As clichéd as it may sound, the current predicament is giving many people a headache. "What most people are facing now are primary headaches — which are either tension-induced or migraines," explains Dr Shirish M Hastak, regional director, neurology, stroke and neurocritical care, Global Hospital. Tension headaches, as the name suggests, are triggered by the stress we are all feeling now — be it emotional, work-related or financial — and the sedentary lifestyle. Altered sleep cycles or the lack of it also contributes to headaches, and can make one feel perpetually tired, shares Dr Joy Desai, director, neurology, Jaslok Hospital and Research Centre. "One of the common reasons for the human brain to feel sleepy in the day is if the restorative benefits of sleep have not been accrued at night. The brain is wired to sleep in synchrony with day and night. This phenomenon is called the circadian rhythm," he says. Increased work hours mean people are awake for hours beyond their usual routine, either on their phones or watching shows. This, combined with consumption of food beyond regular hours, disrupts the circadian rhythm. "We're sleeping later than usual. When we repeat this for two-three days, the brain realises it's sleep deprived and makes you feel tired even if you have slept for seven hours."
What to do: Doctors advise us to limit screen time, taking into consideration the exposure that occurs while we are working.

Don't back out

In the absence of help, most of us are struggling to broom, mop, cook, while managing office work. This labour, coupled with wrong sitting postures while slouching on the couch or lying on the bed, is leading to lower back and neck pains, along with giddiness, says Dr Chirag P Borana, orthopaedic and joint replacement surgeon, Apollo Spectra Hospital Mumbai. He adds that in the long-term, such practices can lead to cervical pain and arthritis.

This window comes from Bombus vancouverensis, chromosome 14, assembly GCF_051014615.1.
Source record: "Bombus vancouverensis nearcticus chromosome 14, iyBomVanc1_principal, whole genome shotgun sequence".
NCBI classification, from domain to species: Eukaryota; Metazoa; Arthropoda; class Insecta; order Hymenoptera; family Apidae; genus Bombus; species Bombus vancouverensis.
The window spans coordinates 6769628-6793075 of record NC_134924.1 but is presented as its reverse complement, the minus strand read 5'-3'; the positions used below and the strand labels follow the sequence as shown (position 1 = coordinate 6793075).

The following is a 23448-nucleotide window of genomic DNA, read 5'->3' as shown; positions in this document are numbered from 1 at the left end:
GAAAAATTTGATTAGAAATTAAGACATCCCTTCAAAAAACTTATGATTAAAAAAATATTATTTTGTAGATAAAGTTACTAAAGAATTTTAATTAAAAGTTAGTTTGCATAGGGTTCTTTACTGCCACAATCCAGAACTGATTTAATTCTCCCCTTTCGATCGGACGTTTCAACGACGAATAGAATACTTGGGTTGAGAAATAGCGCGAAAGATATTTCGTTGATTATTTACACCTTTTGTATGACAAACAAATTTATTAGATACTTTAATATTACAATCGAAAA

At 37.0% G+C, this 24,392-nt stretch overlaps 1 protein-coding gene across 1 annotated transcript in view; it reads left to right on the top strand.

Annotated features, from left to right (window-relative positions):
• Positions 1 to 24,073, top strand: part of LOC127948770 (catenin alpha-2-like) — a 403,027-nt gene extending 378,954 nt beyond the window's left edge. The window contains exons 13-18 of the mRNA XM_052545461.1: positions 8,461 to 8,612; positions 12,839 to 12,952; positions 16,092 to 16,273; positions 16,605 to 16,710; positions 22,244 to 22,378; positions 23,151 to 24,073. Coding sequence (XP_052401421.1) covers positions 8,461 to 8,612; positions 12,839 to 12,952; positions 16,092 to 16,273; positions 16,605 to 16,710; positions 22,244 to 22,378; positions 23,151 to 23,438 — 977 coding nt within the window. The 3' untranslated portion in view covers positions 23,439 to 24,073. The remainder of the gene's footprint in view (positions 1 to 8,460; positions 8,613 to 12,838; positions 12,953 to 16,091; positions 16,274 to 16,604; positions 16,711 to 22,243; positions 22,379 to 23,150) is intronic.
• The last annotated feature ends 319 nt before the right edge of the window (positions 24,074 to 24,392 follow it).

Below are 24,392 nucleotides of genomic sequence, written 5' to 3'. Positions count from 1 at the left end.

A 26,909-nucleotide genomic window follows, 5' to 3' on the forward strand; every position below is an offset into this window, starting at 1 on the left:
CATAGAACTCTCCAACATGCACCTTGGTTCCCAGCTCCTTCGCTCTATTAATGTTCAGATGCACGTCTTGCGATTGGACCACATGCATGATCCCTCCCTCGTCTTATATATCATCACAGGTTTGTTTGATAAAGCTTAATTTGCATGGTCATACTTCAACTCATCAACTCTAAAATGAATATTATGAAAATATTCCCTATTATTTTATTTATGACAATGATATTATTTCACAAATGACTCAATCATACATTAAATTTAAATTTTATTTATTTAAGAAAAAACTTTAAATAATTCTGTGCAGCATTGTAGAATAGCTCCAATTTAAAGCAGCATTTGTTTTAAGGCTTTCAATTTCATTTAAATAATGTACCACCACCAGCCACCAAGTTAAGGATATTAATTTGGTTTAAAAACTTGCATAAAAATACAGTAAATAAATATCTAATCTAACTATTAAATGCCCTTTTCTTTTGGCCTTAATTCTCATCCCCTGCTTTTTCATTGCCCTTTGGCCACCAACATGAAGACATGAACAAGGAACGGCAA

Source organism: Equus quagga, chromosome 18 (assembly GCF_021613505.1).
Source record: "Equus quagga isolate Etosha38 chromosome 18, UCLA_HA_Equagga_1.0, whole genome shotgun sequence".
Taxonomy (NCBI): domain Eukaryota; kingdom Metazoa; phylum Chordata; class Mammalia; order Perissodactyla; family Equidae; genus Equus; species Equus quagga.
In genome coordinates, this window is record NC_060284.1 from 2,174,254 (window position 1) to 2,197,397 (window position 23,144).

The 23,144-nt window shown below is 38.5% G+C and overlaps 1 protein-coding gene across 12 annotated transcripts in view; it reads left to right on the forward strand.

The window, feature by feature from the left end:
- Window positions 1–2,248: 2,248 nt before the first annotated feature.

What to do: "Some basic neck and back stretching exercises are a must to stay fit. Use a table and a chair for your WFH schedule, and ensure your back is upright," he suggests.

Mind matters

As is evident from the advice of most medical professionals in the story, the pandemic has had a lasting impact on mental health. According to Practo's report, mental health queries witnessed a 50 per cent surge during the lockdown, with the top concerns being loneliness, anxiety management, and panic attacks. Dr Sapna Bangar, head, Mpower-The Centre, says everyone reacts differently to anxiety and stress, and so symptoms may range from breathlessness, rapid heartbeats and headaches to insomnia, upset stomach, giddiness, etc. "Sometimes, it's difficult to realise this is related to stress, but this is your body asking you to slow down. Stress and anxiety can have long-term physical health consequences like cardiac problems, blood pressure, stroke, obesity, gastric issues, among other issues."
What to do: Dr Bangar suggests that you maintain a routine while working from home and tune out excessive news or social media. "Spend time with your family. Try to eat at home and follow a regular sleeping pattern. Practice deep breathing, yoga, mindfulness and take up a hobby."

Return of old woes

Although I was on a regular period cycle for a while, now it's irregular again. I hadn't experienced anxiety attacks but the uncertainty brought back palpitations. Increased work is keeping me up till 3 am, leading to acute indigestion.

Sanjana Sen, programme manager

A complete change

My personal life is now lived in the tiny window between work and house chores. I've been experiencing back aches and indigestion, apart from irritability due to being confined to a space for long. Settling into my room has changed my posture; exercise has caused tiredness instead. Since I never cooked daily, my appetite has gone awry, leading to painful cramps, indigestion and constipation.

Rishika Bhowmick, client servicing supervisor

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First Published: 04 May, 2020 09:03 IST